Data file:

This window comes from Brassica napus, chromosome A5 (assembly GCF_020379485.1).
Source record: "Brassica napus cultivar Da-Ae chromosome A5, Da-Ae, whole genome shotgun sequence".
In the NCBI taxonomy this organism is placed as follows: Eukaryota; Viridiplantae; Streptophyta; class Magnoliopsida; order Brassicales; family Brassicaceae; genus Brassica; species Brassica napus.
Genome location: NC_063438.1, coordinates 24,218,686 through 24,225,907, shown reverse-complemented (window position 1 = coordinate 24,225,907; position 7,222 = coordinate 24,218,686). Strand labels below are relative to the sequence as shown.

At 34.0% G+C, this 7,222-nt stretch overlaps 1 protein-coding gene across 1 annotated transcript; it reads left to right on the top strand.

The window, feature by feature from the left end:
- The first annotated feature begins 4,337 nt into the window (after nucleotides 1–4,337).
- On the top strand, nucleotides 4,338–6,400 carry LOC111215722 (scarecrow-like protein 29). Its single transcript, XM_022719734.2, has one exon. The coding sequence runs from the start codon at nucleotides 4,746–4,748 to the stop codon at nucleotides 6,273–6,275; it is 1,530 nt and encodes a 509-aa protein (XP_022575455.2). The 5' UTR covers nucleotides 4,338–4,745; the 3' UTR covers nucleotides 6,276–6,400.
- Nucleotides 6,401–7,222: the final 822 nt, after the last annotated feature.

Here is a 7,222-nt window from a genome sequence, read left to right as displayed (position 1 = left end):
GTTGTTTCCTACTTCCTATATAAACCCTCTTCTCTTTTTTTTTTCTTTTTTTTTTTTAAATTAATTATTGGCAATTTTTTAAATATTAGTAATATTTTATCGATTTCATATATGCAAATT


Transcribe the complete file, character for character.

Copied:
This window comes from Brassica napus, chromosome A5 (assembly GCF_020379485.1).
Source record: "Brassica napus cultivar Da-Ae chromosome A5, Da-Ae, whole genome shotgun sequence".
In the NCBI taxonomy this organism is placed as follows: Eukaryota; Viridiplantae; Streptophyta; class Magnoliopsida; order Brassicales; family Brassicaceae; genus Brassica; species Brassica napus.
Genome location: NC_063438.1, coordinates 24,218,686 through 24,225,907, shown reverse-complemented (window position 1 = coordinate 24,225,907; position 7,222 = coordinate 24,218,686). Strand labels below are relative to the sequence as shown.

At 34.0% G+C, this 7,222-nt stretch overlaps 1 protein-coding gene across 1 annotated transcript; it reads left to right on the top strand.

The window, feature by feature from the left end:
- The first annotated feature begins 4,337 nt into the window (after nucleotides 1–4,337).
- On the top strand, nucleotides 4,338–6,400 carry LOC111215722 (scarecrow-like protein 29). Its single transcript, XM_022719734.2, has one exon. The coding sequence runs from the start codon at nucleotides 4,746–4,748 to the stop codon at nucleotides 6,273–6,275; it is 1,530 nt and encodes a 509-aa protein (XP_022575455.2). The 5' UTR covers nucleotides 4,338–4,745; the 3' UTR covers nucleotides 6,276–6,400.
- Nucleotides 6,401–7,222: the final 822 nt, after the last annotated feature.

Here is a 7,222-nt window from a genome sequence, read left to right as displayed (position 1 = left end):
GTTGTTTCCTACTTCCTATATAAACCCTCTTCTCTTTTTTTTTTCTTTTTTTTTTTTAAATTAATTATTGGCAATTTTTTAAATATTAGTAATATTTTATCGATTTCATATATGCAAATT